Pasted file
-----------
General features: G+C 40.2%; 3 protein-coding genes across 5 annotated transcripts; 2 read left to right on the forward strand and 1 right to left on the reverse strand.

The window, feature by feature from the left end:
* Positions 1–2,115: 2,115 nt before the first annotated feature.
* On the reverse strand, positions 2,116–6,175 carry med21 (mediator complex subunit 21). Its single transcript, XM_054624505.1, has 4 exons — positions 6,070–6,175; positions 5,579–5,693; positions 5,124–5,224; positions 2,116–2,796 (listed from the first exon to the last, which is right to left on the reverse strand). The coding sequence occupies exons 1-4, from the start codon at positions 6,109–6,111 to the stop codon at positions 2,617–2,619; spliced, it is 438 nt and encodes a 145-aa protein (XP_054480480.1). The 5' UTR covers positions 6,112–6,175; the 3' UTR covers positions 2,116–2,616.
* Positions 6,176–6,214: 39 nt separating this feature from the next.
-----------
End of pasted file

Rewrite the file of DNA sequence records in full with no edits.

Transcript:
General features: G+C 40.2%; 3 protein-coding genes across 5 annotated transcripts; 2 read left to right on the forward strand and 1 right to left on the reverse strand.

The window, feature by feature from the left end:
* Positions 1–2,115: 2,115 nt before the first annotated feature.
* On the reverse strand, positions 2,116–6,175 carry med21 (mediator complex subunit 21). Its single transcript, XM_054624505.1, has 4 exons — positions 6,070–6,175; positions 5,579–5,693; positions 5,124–5,224; positions 2,116–2,796 (listed from the first exon to the last, which is right to left on the reverse strand). The coding sequence occupies exons 1-4, from the start codon at positions 6,109–6,111 to the stop codon at positions 2,617–2,619; spliced, it is 438 nt and encodes a 145-aa protein (XP_054480480.1). The 5' UTR covers positions 6,112–6,175; the 3' UTR covers positions 2,116–2,616.
* Positions 6,176–6,214: 39 nt separating this feature from the next.